I don’t minimise death, because “Death kills. And grief knows it.” But, where you do have death, there, at once, you have the opportunity of life, a true resurrection from the dead. That’s why there is hope through and beyond the reality of death.
Religions have put that hope into many different pictures, but it’s important not to take them too literally; or, in other words, not to confuse the signposts with that to which they point. Our hope is rooted not in pictures, but in relationship. Philo was asked what heaven was like, and he answered in four simple words, “Non locus sed Deus” (“Not a place but God”).
One of my own poems, in Before the Ending of the Day, has as its title “Heaven: non locus sed Deus”:
Imagine all the heavens above,
Imagine all the worlds of love,
Of deva, pitr, atman, soul
Enticed into Yourself as goal —
Yourself my golden shore, my crystal sea,
The narrow gate for me, land of sweet liberty.
Be Western Paradise, and Eden — east
Of all expulsions from the final feast:
Be the foundation, the recovered stone,
At last the place not place but God alone.
There are so many excellent religious-studies teachers that I can only stand back in admiration and gratitude. What we all need to remember, at every level of teaching, is that the subject-matter of religious studies is always right there, sitting or standing in the room. The subject-matter is the human person, in its self and in its relationships with others and with the world outside.
Religions are a consequence of the many explorations of that subject matter; so we study religions to understand what those consequences in religions are, what they’ve been in the past, how they’ve organised themselves, what they’ve discovered, what they’ve produced, and what they are now. That is why the study of religions is a truly demanding subject, but one which is also richly interesting and rewarding.
I love the sound of breathing. It’s the sound of life, which must one day end, but is still here as a precious gift.
Poverty makes me angry. Not as a generalisation, because people may choose to be poor to be generous to others. But I do get angry when those with authority and power don’t act when they could to alleviate or even to eradicate so many particular instances of poverty.
Margaret, my wife, makes me happiest.
On the subject of courage: going into Borstal for the first time demanded a great deal of it, and also agreeing to introduce religious studies into the theology tripos at Cambridge, when I was asked, because there was tough opposition.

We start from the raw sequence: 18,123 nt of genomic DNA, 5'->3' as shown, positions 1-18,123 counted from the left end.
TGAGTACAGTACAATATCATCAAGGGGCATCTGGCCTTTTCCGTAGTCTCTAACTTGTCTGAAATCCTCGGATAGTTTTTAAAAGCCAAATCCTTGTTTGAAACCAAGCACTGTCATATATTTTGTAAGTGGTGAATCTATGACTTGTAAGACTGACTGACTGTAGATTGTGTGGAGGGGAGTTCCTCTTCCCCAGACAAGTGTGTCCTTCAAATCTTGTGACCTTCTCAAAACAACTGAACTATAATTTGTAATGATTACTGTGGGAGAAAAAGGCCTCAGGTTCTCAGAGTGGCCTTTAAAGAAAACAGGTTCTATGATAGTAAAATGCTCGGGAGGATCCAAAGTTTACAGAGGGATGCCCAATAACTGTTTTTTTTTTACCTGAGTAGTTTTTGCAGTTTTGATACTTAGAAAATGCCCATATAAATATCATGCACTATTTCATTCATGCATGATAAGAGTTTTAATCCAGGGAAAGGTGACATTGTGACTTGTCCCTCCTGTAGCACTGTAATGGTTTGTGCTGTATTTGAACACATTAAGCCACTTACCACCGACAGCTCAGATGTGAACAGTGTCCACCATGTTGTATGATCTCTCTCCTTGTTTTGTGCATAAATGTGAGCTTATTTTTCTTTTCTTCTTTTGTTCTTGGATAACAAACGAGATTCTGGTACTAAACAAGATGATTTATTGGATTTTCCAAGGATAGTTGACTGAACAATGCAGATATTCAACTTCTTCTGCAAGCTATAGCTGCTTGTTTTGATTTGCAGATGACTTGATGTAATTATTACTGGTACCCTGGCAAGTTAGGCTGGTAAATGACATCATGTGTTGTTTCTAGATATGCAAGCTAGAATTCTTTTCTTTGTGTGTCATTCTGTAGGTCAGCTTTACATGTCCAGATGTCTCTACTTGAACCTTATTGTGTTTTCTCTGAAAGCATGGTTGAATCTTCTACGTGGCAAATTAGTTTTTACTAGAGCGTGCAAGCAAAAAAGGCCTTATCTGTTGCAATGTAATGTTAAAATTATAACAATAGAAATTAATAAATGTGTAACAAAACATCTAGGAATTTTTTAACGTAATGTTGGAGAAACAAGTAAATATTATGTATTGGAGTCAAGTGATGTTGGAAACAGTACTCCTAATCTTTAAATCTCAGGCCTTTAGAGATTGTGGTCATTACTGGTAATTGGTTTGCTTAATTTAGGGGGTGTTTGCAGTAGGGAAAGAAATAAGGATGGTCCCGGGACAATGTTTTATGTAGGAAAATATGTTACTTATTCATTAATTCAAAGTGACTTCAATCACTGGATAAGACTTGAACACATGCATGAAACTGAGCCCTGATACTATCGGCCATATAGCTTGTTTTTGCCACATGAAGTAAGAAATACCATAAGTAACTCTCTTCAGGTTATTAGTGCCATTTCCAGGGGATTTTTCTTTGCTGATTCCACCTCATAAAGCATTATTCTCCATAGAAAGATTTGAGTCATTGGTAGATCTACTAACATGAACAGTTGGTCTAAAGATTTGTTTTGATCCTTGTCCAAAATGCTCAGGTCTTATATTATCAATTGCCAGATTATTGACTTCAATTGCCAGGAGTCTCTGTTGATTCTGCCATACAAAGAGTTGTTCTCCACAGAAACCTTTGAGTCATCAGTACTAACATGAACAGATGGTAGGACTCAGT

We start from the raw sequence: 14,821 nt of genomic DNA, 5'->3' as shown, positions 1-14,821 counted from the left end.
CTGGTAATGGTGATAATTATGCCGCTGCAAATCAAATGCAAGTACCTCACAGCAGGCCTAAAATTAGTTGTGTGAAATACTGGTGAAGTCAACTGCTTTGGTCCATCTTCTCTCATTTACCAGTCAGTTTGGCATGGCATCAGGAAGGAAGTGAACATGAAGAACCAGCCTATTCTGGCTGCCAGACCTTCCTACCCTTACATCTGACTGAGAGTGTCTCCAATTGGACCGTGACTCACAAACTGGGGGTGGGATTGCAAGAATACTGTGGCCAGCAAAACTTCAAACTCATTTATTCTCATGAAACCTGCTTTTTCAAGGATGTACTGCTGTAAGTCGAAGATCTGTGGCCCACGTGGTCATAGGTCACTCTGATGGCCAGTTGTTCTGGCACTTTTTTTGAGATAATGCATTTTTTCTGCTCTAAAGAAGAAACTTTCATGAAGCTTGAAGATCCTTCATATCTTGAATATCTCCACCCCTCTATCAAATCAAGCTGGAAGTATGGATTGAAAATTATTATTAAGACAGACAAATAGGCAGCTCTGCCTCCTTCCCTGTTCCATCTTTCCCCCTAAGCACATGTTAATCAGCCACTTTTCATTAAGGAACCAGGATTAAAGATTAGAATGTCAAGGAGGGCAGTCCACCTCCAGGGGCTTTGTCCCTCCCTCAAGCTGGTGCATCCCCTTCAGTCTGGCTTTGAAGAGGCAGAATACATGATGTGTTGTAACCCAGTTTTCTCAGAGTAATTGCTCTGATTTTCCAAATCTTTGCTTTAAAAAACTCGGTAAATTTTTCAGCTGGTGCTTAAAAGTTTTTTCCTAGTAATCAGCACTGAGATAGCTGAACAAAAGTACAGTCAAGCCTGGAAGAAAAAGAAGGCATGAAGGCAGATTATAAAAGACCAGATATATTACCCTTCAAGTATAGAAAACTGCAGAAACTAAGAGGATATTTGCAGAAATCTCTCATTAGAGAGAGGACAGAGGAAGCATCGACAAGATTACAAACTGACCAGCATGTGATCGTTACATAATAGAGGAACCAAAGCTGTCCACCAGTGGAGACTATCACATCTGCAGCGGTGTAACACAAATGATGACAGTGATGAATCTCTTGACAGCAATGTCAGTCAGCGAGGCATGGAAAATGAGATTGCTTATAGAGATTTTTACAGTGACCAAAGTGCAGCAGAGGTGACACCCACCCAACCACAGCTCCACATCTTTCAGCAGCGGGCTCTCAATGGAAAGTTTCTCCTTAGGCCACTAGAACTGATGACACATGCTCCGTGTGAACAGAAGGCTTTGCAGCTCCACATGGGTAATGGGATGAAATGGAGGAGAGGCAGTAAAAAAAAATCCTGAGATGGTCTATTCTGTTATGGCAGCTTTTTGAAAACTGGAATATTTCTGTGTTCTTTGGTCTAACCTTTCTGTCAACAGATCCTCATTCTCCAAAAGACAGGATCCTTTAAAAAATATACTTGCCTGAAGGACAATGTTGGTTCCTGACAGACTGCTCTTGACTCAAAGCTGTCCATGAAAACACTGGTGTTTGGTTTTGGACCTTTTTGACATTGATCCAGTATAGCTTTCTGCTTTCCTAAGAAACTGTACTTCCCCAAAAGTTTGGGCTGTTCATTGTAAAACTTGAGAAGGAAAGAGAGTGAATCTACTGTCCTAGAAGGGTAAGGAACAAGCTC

But far more difficult than that was dealing with the after-effects of war. My mother died, we lost our home, my father was absent in the army, I was in boarding school at the age of six, with all the abuse that went on there. You can’t just forget it, and I was a seriously damaged person, doing harm to others. But then I found that there are, miraculously, people with insight, compassion, and love who give you the courage to be healed and to go on. With my wife, I was given a second chance to learn the languages of love and to experience the true meaning of redemption.
Prayer is the conscious realisation of being in the presence of God, and people find many different ways in which that happens. But then it becomes a realisation of being in God: a realisation that one is invited into the being of God, that interrelatedness of love of which we speak so inadequately as Trinity. God as gift extends the circles of that love and invites us all to come in, which is why our own prayer is always with and for others. Long ago, I used to learn lines from St Augustine, and among them were these: “If you delight in friends, love them in God. For they are changeable, and only in God do they stand firm. Love them in God and say to them: ‘Let us love God who made all that is, and is never far away.’”
If I was to be locked in a church for a few hours with anyone, I’d choose to be with Margaret.
John Bowker was talking to Terence Handley MacMath.
Religion Hurts: Why religions do harm as well as good is published by SPCK at £14.99 (Church Times Bookshop £13.50).